Analysis of enamel hardness

Surface and cross-sectional enamel hardness was measured using a Shimadzu HMV-2000 hardness tester (Knoop diamond, 25 g, 10 s, HMV-2000; Shimadzu Corporation, Tokyo, Japan) coupled to CAMS-WIN software (Newage Testing Instruments, Southampton, PA, USA). Five impressions were performed in the central region of each block, 100 µm distant from each other (SH). After artificial enamel demineralization (SH1) and after the in situ experimental remineralization (SH2), five impressions 100 µm distant from each other and from the initial impressions (SH) were performed2626- Vieira AE, Delbem AC, Sassaki KT, Rodrigues E, Cury JA, Cunha RF. Fluoride dose response in pH-cycling models using bovine enamel. Caries Res. 2005;39:514-20..

Blocks were then longitudinally sectioned into two halves through the central part of the exposed enamel. One half was embedded in acrylic resin and sequentially polished. For cross-sectional hardness measurements, 3 sequences of 8 impressions were performed at distances 10, 30, 50, 70, 90, 110, 220, and 330 µm from the external surface of enamel; one sequence was performed in the central region of the block and the other two sequences were done on each side (100 µm) of the first sequence. The mean of the three measurements was calculated for each distance. The integrated area under the curve (cross-sectional hardness profiles into the enamel), using hardness values (KHN), was calculated by the trapezoidal rule (GraphPad Prism, version 3.02, San Diego, CA, USA) for each depth (µm) from the lesion to sound enamel. This value was subtracted from the integrated area of sound enamel to obtain the integrated area of subsurface regions in enamel, which was named integrated loss of subsurface hardness (DKHN)2323- Spiguel MH, Tovo MF, Kramer PF, Franco KS, Alves KM, Delbem AC. Evaluation of laser fluorescence in the monitoring of the initial stage of the de-/remineralization process: an in vitro and in situ study. Caries Res. 2009;43:302-7..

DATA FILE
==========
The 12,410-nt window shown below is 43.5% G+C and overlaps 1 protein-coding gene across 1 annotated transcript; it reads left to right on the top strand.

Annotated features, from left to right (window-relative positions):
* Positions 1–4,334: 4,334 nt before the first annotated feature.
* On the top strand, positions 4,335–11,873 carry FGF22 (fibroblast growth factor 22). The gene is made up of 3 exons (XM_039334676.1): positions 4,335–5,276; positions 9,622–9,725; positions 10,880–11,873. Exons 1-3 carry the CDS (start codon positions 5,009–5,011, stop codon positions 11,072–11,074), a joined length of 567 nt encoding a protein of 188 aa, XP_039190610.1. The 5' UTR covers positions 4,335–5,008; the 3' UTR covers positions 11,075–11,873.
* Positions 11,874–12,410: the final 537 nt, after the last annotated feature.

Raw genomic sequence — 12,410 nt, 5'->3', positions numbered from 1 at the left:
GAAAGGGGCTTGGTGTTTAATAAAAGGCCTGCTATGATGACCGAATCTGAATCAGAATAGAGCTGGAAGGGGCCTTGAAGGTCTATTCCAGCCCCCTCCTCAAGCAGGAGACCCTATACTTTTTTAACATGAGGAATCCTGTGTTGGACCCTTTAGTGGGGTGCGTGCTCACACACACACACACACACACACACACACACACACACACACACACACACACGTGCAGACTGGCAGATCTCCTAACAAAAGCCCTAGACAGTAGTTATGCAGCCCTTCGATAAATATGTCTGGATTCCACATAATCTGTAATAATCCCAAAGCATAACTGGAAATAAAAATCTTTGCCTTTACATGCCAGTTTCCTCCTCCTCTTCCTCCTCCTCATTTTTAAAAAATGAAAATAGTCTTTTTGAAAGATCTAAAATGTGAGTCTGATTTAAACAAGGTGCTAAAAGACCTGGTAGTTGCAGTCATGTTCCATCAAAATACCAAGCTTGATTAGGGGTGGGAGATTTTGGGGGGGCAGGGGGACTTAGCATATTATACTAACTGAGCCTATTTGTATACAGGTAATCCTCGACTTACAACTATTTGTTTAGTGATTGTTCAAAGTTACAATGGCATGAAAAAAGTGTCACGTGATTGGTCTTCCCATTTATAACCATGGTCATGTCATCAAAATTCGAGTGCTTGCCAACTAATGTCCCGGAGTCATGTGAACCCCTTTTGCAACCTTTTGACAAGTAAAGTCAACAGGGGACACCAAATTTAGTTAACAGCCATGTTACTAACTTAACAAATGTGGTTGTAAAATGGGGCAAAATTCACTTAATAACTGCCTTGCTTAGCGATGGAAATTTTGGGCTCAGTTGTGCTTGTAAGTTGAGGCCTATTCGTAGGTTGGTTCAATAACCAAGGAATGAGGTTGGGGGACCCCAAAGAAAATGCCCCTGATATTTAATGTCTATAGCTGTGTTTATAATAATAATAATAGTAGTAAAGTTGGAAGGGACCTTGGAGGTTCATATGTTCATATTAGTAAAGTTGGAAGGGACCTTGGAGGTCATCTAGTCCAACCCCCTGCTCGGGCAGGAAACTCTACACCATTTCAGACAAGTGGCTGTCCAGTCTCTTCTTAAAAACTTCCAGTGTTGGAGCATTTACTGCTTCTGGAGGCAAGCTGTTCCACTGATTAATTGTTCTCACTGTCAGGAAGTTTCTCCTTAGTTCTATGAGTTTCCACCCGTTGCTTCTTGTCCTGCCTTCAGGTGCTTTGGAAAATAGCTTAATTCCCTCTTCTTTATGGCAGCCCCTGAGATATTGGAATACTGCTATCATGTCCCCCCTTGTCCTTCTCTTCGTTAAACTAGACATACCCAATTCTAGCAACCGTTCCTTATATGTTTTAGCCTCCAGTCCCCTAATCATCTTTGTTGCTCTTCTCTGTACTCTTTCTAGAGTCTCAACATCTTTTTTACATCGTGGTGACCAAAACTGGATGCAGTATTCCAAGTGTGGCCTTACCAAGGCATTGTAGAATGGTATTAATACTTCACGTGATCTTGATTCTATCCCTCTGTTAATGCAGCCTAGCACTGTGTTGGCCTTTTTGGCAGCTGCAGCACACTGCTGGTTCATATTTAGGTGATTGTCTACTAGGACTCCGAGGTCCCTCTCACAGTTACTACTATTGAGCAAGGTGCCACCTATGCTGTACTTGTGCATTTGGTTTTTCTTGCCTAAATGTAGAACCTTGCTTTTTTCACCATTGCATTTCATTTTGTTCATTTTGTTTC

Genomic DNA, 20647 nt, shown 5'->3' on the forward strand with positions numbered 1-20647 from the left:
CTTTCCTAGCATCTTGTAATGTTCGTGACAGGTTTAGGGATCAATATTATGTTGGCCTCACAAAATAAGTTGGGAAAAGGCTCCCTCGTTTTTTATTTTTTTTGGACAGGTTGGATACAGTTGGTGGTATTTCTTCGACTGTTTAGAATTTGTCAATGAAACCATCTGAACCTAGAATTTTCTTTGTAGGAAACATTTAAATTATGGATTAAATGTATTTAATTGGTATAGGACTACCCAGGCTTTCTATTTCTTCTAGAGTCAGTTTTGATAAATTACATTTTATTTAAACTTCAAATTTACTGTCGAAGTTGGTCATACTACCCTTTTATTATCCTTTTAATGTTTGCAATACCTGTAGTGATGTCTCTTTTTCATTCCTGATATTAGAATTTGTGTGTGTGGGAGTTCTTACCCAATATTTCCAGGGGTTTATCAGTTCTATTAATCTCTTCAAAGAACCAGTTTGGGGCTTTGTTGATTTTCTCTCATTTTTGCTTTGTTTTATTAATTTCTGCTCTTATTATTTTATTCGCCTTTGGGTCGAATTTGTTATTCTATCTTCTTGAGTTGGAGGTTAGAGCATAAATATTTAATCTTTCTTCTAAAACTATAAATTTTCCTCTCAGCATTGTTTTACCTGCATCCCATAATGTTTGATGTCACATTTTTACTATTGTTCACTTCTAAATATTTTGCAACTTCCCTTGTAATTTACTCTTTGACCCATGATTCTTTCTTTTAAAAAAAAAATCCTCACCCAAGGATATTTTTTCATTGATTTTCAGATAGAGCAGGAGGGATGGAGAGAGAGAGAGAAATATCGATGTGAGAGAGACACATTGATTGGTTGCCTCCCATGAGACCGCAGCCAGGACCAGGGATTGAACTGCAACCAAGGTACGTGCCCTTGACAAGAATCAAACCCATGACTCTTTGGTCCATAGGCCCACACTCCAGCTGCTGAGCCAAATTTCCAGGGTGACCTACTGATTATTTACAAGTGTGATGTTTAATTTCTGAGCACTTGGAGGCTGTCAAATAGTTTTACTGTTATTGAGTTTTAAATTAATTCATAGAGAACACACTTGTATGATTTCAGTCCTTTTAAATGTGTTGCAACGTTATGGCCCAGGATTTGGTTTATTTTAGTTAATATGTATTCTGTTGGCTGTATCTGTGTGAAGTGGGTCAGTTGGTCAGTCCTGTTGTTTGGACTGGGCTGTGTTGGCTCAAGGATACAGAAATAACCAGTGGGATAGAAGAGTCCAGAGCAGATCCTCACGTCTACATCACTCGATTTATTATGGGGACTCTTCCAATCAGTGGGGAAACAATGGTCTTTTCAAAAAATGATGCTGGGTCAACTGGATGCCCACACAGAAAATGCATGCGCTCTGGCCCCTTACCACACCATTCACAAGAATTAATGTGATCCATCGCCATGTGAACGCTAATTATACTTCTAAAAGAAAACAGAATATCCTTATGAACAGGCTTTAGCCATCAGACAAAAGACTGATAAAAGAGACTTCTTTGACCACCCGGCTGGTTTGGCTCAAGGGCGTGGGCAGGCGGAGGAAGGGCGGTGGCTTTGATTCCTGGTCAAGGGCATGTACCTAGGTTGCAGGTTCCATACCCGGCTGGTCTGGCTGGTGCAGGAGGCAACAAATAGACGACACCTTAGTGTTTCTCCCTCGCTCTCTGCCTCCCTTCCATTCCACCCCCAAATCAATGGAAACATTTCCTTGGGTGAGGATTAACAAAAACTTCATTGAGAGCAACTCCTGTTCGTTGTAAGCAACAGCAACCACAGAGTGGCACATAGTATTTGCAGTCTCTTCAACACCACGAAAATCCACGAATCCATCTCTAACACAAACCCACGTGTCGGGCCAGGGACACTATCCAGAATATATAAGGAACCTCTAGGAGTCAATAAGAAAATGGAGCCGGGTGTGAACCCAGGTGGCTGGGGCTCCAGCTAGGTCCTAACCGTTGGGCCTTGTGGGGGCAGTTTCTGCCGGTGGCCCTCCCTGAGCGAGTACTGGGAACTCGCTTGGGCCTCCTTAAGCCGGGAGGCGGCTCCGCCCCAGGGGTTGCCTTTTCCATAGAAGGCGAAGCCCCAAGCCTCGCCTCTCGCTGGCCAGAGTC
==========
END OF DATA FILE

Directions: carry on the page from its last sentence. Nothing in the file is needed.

Lesion depth analysis

Sections of 600 µm thick were obtained from demineralized blocks not submitted to the in situ protocol (n=10, control) using a diamond disk, and subsequently ground and polished (Phoenix Beta-Vector; Buehler, Lake Bluff, IL, USA) resulting in slices 100 µm thick. Enamel sections were mounted on slides in deionized/distilled water, covered with a coverslip and sealed with ethelan resin. Sections were then examined by polarized light microscopy (Axiophot; Zeiss DSM-940 A, Oberkochen, Germany) at 400x magnification. Three areas in the central region of the slices were analyzed to verify the presence and thickness of the superficial enamel layer and to assess demineralization depth (µm), using Axiovision Software Rel. 4.3. The same procedure was done for each group (3 blocks/group), on the embedded enamel halves used for the cross-sectional hardness analysis.

Determination of fluoride in enamel